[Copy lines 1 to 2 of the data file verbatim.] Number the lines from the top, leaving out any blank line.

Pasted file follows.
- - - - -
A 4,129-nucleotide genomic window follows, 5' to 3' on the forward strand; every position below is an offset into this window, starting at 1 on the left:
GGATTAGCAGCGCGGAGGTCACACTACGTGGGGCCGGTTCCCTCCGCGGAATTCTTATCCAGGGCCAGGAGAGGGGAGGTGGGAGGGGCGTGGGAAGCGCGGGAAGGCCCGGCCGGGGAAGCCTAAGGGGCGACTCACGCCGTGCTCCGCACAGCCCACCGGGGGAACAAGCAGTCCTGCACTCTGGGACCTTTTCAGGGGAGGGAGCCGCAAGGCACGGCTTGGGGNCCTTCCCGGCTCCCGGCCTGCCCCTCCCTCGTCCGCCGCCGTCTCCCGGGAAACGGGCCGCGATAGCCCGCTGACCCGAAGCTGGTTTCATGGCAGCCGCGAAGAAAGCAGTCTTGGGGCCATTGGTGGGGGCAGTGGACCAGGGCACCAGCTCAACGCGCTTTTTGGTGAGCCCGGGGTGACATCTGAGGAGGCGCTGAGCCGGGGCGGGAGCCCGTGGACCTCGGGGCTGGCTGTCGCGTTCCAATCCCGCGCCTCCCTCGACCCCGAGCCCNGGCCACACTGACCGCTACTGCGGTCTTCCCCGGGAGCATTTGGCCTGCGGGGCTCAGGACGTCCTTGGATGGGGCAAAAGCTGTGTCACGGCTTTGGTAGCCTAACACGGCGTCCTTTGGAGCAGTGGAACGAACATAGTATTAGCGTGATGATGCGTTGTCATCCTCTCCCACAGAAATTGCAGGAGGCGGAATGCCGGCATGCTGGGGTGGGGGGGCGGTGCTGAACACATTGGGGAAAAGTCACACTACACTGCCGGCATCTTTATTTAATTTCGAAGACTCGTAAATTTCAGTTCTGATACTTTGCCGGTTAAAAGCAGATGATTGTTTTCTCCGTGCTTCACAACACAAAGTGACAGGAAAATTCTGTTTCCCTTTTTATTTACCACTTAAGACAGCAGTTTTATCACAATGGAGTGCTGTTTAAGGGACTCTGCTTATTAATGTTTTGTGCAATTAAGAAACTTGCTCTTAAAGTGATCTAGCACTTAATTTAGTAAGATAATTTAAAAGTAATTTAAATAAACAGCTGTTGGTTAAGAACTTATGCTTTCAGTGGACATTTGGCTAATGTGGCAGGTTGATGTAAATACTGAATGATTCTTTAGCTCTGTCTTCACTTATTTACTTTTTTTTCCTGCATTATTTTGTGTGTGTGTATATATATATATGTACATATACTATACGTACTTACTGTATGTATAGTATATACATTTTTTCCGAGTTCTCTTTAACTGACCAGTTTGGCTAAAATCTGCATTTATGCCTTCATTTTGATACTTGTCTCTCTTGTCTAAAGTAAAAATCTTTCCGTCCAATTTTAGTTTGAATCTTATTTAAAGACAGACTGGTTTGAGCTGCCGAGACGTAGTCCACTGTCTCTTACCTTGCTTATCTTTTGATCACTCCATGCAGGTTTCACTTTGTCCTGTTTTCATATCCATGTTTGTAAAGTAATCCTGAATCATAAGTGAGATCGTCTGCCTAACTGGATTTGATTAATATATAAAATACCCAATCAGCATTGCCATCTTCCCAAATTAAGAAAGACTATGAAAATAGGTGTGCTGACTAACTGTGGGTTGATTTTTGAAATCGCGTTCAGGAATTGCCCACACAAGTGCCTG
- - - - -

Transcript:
A 4,129-nucleotide genomic window follows, 5' to 3' on the forward strand; every position below is an offset into this window, starting at 1 on the left:
GGATTAGCAGCGCGGAGGTCACACTACGTGGGGCCGGTTCCCTCCGCGGAATTCTTATCCAGGGCCAGGAGAGGGGAGGTGGGAGGGGCGTGGGAAGCGCGGGAAGGCCCGGCCGGGGAAGCCTAAGGGGCGACTCACGCCGTGCTCCGCACAGCCCACCGGGGGAACAAGCAGTCCTGCACTCTGGGACCTTTTCAGGGGAGGGAGCCGCAAGGCACGGCTTGGGGNCCTTCCCGGCTCCCGGCCTGCCCCTCCCTCGTCCGCCGCCGTCTCCCGGGAAACGGGCCGCGATAGCCCGCTGACCCGAAGCTGGTTTCATGGCAGCCGCGAAGAAAGCAGTCTTGGGGCCATTGGTGGGGGCAGTGGACCAGGGCACCAGCTCAACGCGCTTTTTGGTGAGCCCGGGGTGACATCTGAGGAGGCGCTGAGCCGGGGCGGGAGCCCGTGGACCTCGGGGCTGGCTGTCGCGTTCCAATCCCGCGCCTCCCTCGACCCCGAGCCCNGGCCACACTGACCGCTACTGCGGTCTTCCCCGGGAGCATTTGGCCTGCGGGGCTCAGGACGTCCTTGGATGGGGCAAAAGCTGTGTCACGGCTTTGGTAGCCTAACACGGCGTCCTTTGGAGCAGTGGAACGAACATAGTATTAGCGTGATGATGCGTTGTCATCCTCTCCCACAGAAATTGCAGGAGGCGGAATGCCGGCATGCTGGGGTGGGGGGGCGGTGCTGAACACATTGGGGAAAAGTCACACTACACTGCCGGCATCTTTATTTAATTTCGAAGACTCGTAAATTTCAGTTCTGATACTTTGCCGGTTAAAAGCAGATGATTGTTTTCTCCGTGCTTCACAACACAAAGTGACAGGAAAATTCTGTTTCCCTTTTTATTTACCACTTAAGACAGCAGTTTTATCACAATGGAGTGCTGTTTAAGGGACTCTGCTTATTAATGTTTTGTGCAATTAAGAAACTTGCTCTTAAAGTGATCTAGCACTTAATTTAGTAAGATAATTTAAAAGTAATTTAAATAAACAGCTGTTGGTTAAGAACTTATGCTTTCAGTGGACATTTGGCTAATGTGGCAGGTTGATGTAAATACTGAATGATTCTTTAGCTCTGTCTTCACTTATTTACTTTTTTTTCCTGCATTATTTTGTGTGTGTGTATATATATATATGTACATATACTATACGTACTTACTGTATGTATAGTATATACATTTTTTCCGAGTTCTCTTTAACTGACCAGTTTGGCTAAAATCTGCATTTATGCCTTCATTTTGATACTTGTCTCTCTTGTCTAAAGTAAAAATCTTTCCGTCCAATTTTAGTTTGAATCTTATTTAAAGACAGACTGGTTTGAGCTGCCGAGACGTAGTCCACTGTCTCTTACCTTGCTTATCTTTTGATCACTCCATGCAGGTTTCACTTTGTCCTGTTTTCATATCCATGTTTGTAAAGTAATCCTGAATCATAAGTGAGATCGTCTGCCTAACTGGATTTGATTAATATATAAAATACCCAATCAGCATTGCCATCTTCCCAAATTAAGAAAGACTATGAAAATAGGTGTGCTGACTAACTGTGGGTTGATTTTTGAAATCGCGTTCAGGAATTGCCCACACAAGTGCCTG